Crack in fuel tank ends storied research program at the dawn of the space age.
Sixty years ago this month, on November 6, 1958, test pilot John McKay dropped from the underside of a B-29 Superfortress in the experimental X-1E rocket plane. Although the plane had reached Mach 2.24 in earlier tests, this was to be a low-altitude/low-Mach test of a new propellant mixture of unsymmetrical dimthydrazine and diethylene triamine. The new fuel, coupled with engine modifications, was expected to eventually push the X-1E to significantly higher top speeds, approaching Mach 3.
Although the test was successful, the X-1E would never exceed its earlier top speed. Following the flight, an X-ray inspection revealed cracking in the fuel tank wall, which was a structural element of the small rocket plane. With more advanced planes, such as the X-15 rocket plane and the F-104 supersonic interceptor, already set to take its place, the X-1E was retired.
The X-1E is an unusual-looking plane by contemporary standards. The fuselage appears thick in profile, oval in cross-section, measuring just 31 feet long, tip to tail. The plane’s ultra-thin, high-strength straight wings form a span of 22 ft, 10 in. across. The plane weighs 14,750 pounds when fully loaded. Reaction Motors Inc. supplied the engine, an XLR11, one of the earliest liquid propellent rocket engines designed for a plane. The engine has four chambers, but no throttle. To reduce power, one or more of the chambers has to be turned off.
The X-1 was a joint program of NASA’s predecessor, the National Advisory Committee for Aeronautics, with the U.S. Army Air Forces, and the U.S. Air Force. The experimental planes were built by Bell Aircraft. Although swept wing designs would become the standard for the fastest planes in the decades to come, too little was known about their performance at the time, and the X-1 planes used straight wings.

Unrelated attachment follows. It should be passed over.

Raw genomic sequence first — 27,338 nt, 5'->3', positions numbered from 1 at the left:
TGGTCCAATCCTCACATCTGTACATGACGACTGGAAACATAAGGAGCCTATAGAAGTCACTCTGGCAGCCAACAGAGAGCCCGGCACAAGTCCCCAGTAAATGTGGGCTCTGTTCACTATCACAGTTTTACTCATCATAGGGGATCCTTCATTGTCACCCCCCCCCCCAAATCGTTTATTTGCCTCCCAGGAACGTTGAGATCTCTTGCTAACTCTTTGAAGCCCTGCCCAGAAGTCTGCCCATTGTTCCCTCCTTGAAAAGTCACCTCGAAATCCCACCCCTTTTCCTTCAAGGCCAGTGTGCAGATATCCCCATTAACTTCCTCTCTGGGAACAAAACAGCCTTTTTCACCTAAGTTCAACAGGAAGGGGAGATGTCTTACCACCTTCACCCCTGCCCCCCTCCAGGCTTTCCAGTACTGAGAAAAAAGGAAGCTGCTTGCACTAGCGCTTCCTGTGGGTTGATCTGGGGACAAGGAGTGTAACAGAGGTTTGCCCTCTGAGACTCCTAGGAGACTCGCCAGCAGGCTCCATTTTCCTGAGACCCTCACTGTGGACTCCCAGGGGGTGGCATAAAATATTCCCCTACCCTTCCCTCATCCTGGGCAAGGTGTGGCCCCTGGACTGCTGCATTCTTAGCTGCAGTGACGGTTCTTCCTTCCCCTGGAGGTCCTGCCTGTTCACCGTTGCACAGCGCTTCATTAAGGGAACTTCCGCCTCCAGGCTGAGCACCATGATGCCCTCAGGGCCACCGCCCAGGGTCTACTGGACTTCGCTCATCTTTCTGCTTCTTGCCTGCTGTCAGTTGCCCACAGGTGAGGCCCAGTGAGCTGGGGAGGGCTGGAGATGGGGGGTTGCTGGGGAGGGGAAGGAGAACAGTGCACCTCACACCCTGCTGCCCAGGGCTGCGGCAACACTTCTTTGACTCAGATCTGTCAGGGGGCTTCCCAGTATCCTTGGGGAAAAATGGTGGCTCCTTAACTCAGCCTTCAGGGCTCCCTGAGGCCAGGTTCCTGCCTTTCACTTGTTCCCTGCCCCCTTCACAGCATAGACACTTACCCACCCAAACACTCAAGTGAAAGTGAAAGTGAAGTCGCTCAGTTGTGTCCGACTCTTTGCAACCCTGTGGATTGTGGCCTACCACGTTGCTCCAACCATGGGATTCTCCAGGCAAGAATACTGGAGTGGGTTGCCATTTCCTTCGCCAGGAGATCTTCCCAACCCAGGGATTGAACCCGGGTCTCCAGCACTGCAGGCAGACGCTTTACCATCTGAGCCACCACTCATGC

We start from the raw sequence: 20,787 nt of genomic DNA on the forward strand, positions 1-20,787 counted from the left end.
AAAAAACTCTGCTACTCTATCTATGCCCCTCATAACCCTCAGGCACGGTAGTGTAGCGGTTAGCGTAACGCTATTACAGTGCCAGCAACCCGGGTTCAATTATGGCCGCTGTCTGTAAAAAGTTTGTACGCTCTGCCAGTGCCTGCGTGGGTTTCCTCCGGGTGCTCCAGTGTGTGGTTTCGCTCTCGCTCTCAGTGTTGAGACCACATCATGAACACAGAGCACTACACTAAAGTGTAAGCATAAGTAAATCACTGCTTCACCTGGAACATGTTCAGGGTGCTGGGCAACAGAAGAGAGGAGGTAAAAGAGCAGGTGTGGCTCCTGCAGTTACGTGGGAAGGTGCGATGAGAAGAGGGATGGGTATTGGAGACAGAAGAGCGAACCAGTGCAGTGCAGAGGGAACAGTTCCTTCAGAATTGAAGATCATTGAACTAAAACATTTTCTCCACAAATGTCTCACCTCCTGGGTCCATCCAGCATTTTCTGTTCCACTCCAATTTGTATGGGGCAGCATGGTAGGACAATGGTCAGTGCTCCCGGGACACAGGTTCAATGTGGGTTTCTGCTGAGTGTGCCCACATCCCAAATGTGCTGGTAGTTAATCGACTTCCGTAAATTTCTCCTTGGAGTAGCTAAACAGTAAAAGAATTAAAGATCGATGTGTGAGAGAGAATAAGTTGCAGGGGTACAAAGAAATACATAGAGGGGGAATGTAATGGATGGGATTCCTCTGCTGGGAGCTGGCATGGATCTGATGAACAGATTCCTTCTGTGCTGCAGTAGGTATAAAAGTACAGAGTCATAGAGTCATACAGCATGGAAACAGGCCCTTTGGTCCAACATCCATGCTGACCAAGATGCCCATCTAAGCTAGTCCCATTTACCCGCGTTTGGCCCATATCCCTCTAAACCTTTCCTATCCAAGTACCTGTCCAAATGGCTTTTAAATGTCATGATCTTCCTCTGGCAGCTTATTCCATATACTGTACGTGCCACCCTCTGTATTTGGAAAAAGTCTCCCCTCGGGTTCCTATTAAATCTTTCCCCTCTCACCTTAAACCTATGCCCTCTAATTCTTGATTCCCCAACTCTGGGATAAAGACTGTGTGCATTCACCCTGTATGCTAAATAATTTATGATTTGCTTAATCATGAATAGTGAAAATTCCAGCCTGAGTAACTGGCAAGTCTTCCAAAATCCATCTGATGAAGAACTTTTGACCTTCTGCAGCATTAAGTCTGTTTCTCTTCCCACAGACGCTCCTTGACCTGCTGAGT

The program pushed the envelope from its earliest days. U.S. Air Force test pilot Charles E. (“Chuck”) Yeager took the first X-1 plane faster than the speed of sound on October 14, 1947—the first level flight to break the sound barrier. Over the next decade, a long list of accomplished test pilots would push other iterations of the X-1 faster.
Although the X-1 planes were designed for conventional takeoff, they were almost always released in the air from the B-29 Superfortress bombers that were in plentiful supply following World War II. Early X-1s were hoisted into place with straps. Later, a hydraulic lift was used to raise the B-29. The X-1E was towed into place, the B-29 was lowered, and the X-1E was secured into the bomb bay with belly straps.
The X-1E was a modified version of an earlier plane, the X-1-2. In early X-1 planes, pilots entered and exited through a cumbersome side hatch. The X-1E has a canopy that opens upward, allowing the inclusion of an ejector seat. The wings on the X-1E were also extremely thin, just 3.375 in. thick at the base. The plane was fitted with more than 340 strain gauges and 200 pressure openings to gather data on structural loads and aerodynamic heating.
The X-1E flew 26 times, with Joseph A. Walker piloting the first 21 flights, and McKay taking over in the fall of 1958. Walker reached Mach 2.0 in the plane on August 31, 1956, and Mach 2.1 14 days later. Walker flew the X-1E to Mach 2.24, the fastest speed it would reach, on October 8, 1957. He reached a peak altitude of 70,046 feet in May 1958.
Walker would go on to fly the X-15 rocket plane beyond the Kármán line that demarcates outer space, eventually earning the United States Astronaut Badge as the seventh American in outer space. He flew the X-15 24 times, reaching a top speed of Mach 5.92 and a maximum altitude of 354,300 feet.
The X-1 Program concluded just after NASA was created to continue NACA’s work with aeronautics while leading the United States into space. The program expanded scientific understanding of structural loads, aerodynamic heating, and the performance of humans and aircraft at supersonic speeds. At the dawn of the space age, these lessons would inform the space programs to follow and serve as the foundation for future supersonic aircraft.
This 45 second movie clip shows X-1E launch from a B-29 and landing at Edwards Air Force Base in California followed by the safety chase aircraft.